“They want to make a deal,” Trump told reporters Monday during a meeting with Egyptian President Abdel-Fattah el-Sissi at the Group of Seven Summit. “That’s a great thing.”

The conversations Sunday between the U.S. and Chinese officials were the first since the two countries lobbed a new round of tariffs at each other last week. Neither side formally broke off talks and White House officials had said they expected negotiations to continue despite the new tariffs. But investors had feared China could walk away from the negotiating table.

Speaking to reporters, Trump heaped praise on Chinese President Xi Jinping, calling him a “great leader” and said China wants “to do something very, very badly.” He said the calls were at the “highest levels.”

“We are probably in a much better position now than any time in the negotiations,” Trump said in a meeting Monday with German Chancellor Angela Merkel.

When asked about the phone calls, Chinese Foreign Ministry spokesperson Geng Shuang said, “I haven’t heard about this.” News of Trump’s comments was breaking as he was addressing reporters.

Hours earlier, Chinese Vice Premier Liu He said China sought “calm” negotiations and opposed an escalation.

“We are willing to solve the problem through consultation and cooperation with a calm attitude,” he said, according to Chinese newspaper Caixin. “We firmly oppose the escalation of the trade war,” he said, adding that it “is not conducive to China, the U.S. and the interests of people all over the world.”

Liu, China’s top trade negotiator, was speaking at a tech conference in Chongqing in southwest China, the Chongqing Morning Post reported.

The stock market fell sharply Friday after China announced it would slap retaliatory tariffs on $75 billion worth of U.S. goods, and Trump hit back saying he would increase existing tariffs on $250 billion in imports to 30 percent from 25 percent Oct. 1.

He also said that a planned 10 percent tariff on a further $300 billion in Chinese goods would now be taxed at 15 percent starting next month.

But the continued talks and optimism from Trump eased financial market jitters. U.S. stock futures pointed to a recovery Monday morning, with Dow futures jumping more than 200 points.

Trump’s top economic adviser, Larry Kudlow, said Sunday afternoon that he was anticipating a call from the Chinese this week and for Chinese officials to still come to Washington as planned.

“You’ve got both sides playing their game, we get that,” Kudlow told reporters. “As long as they are talking, I’m good.”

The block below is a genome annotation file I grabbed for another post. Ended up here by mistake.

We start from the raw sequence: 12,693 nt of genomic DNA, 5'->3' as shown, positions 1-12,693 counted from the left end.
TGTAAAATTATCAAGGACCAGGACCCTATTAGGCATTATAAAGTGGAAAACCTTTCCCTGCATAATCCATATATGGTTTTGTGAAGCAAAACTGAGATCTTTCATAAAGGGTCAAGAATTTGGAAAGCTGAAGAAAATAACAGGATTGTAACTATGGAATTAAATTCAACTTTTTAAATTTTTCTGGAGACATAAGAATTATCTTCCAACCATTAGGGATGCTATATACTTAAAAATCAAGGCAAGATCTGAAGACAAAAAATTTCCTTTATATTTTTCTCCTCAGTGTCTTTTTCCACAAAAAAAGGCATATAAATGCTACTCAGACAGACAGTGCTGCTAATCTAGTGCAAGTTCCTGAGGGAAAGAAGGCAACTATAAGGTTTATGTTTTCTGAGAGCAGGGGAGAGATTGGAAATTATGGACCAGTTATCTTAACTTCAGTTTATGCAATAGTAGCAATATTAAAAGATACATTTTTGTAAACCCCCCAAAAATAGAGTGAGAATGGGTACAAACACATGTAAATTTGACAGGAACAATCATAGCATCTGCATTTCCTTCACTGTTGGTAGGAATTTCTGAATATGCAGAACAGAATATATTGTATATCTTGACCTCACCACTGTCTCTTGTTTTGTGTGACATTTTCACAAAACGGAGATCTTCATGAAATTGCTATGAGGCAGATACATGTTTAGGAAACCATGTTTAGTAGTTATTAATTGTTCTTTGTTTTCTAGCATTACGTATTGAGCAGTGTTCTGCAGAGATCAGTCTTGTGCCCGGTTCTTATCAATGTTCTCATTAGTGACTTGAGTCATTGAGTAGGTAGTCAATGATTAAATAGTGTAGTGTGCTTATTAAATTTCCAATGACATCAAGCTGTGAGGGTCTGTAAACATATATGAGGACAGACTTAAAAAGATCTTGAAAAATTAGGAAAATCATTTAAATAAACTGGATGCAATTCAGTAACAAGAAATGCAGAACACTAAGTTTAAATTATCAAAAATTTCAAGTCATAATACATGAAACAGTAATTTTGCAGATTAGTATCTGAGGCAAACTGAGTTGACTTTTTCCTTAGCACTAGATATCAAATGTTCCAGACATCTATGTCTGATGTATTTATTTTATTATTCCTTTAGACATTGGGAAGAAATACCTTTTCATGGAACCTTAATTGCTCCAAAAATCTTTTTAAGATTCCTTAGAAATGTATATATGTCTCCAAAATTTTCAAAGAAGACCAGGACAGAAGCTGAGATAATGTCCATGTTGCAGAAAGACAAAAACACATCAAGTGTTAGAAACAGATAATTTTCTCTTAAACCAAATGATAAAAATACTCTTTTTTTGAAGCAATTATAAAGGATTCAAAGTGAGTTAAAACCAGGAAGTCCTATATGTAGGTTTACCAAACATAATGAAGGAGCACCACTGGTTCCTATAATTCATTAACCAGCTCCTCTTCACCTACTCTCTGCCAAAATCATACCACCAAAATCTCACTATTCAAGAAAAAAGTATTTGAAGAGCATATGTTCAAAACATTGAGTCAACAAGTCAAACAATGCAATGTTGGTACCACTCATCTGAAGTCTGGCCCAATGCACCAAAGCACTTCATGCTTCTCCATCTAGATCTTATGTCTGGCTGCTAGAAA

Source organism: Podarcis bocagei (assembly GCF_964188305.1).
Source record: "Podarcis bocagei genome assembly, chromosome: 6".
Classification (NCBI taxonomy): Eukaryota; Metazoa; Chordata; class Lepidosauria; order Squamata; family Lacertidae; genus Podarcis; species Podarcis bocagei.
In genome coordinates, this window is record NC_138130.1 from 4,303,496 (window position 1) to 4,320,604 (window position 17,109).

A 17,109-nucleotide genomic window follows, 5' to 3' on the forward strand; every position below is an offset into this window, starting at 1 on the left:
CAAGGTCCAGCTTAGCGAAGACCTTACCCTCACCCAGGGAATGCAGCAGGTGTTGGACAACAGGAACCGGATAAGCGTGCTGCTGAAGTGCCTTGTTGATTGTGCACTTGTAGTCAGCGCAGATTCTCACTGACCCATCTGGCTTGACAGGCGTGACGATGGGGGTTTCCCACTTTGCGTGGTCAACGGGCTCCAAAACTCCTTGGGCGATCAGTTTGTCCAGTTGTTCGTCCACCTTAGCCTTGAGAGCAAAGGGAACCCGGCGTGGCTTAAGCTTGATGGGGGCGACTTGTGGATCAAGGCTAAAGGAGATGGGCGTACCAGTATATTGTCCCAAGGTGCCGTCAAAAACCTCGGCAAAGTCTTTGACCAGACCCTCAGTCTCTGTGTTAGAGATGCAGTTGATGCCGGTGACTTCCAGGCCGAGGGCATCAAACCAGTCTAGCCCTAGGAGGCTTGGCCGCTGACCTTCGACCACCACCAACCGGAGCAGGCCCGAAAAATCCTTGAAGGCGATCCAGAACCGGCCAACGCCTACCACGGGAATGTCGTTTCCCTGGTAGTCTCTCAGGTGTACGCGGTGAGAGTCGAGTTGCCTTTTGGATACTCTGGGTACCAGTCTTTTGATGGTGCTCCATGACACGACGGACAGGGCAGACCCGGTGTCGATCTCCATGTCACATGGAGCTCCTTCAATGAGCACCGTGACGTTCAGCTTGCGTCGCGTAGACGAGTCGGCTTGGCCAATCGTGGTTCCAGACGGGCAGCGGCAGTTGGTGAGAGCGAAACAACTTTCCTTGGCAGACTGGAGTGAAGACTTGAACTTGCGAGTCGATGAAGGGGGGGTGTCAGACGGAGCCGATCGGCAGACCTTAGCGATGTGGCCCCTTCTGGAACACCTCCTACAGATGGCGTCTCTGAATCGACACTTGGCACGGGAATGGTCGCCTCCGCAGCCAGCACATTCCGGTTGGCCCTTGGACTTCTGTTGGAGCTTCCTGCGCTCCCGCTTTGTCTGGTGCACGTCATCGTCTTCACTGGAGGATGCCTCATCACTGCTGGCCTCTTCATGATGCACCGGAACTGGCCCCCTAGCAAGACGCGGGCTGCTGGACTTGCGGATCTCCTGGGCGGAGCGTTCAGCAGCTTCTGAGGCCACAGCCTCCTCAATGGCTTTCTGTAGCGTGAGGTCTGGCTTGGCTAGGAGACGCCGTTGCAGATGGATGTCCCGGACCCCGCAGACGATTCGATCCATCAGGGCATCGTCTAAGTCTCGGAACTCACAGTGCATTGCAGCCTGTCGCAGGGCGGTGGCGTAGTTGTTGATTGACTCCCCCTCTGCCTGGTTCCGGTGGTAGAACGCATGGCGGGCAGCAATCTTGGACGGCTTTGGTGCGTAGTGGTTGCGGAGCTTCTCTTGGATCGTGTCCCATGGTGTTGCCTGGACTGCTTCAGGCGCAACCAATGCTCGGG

Trump also signaled a hint of optimism on Iran.

He said he didn’t feel disrespected by the surprise arrival of Iranian Foreign Minister Mohammad Javad Zarif at the seaside town where the meeting of world leaders is taking place. Trump said French President Emmanuel Macron let him know Zarif was coming on the day of his arrival.

“I don’t consider that disrespectful at all, especially when he asked for my approval,” Trump said of Macron.

But White House aides said they felt blindsided by the unanticipated visitor, and some were upset at the French over the move, U.S. officials said shortly after Zarif’s arrival.

A spokesman for Zarif announced that he had arrived in Biarritz at the invitation of the French foreign minister “to continue talks” between the Iranian and French governments.

Trump said it would have been too soon to meet with the Iranians, and he declined to comment when asked if he sent any message to Zarif. There is no indication Zarif would have been willing to meet with the U.S. officials.

Trump said he isn’t looking for regime change in Iran, but that he wants to see the country abandon its nuclear program and stop its terrorism funding before lifting financial restrictions that have crippled its economy.

“We are looking to make Iran rich again,” Trump told reporters Monday. “Let them be rich.”

[NBC News]

Reality

Beijing has no idea what Trump is talking about.

Trump skips G7 climate summit with aides lying about scheduling conflict

President Donald Trump skipped a session devoted to climate change at the G7 summit here, a snub aides wrote off as a scheduling conflict but nonetheless reflects Trump’s isolation on the issue.

As other leaders were taking their seats around a large round table, the chair reserved for Trump sat empty. The summit’s host, French President Emmanuel Macron, gaveled the meeting to order anyway and launched into an explanation of a wrist watch made from recycled plastic.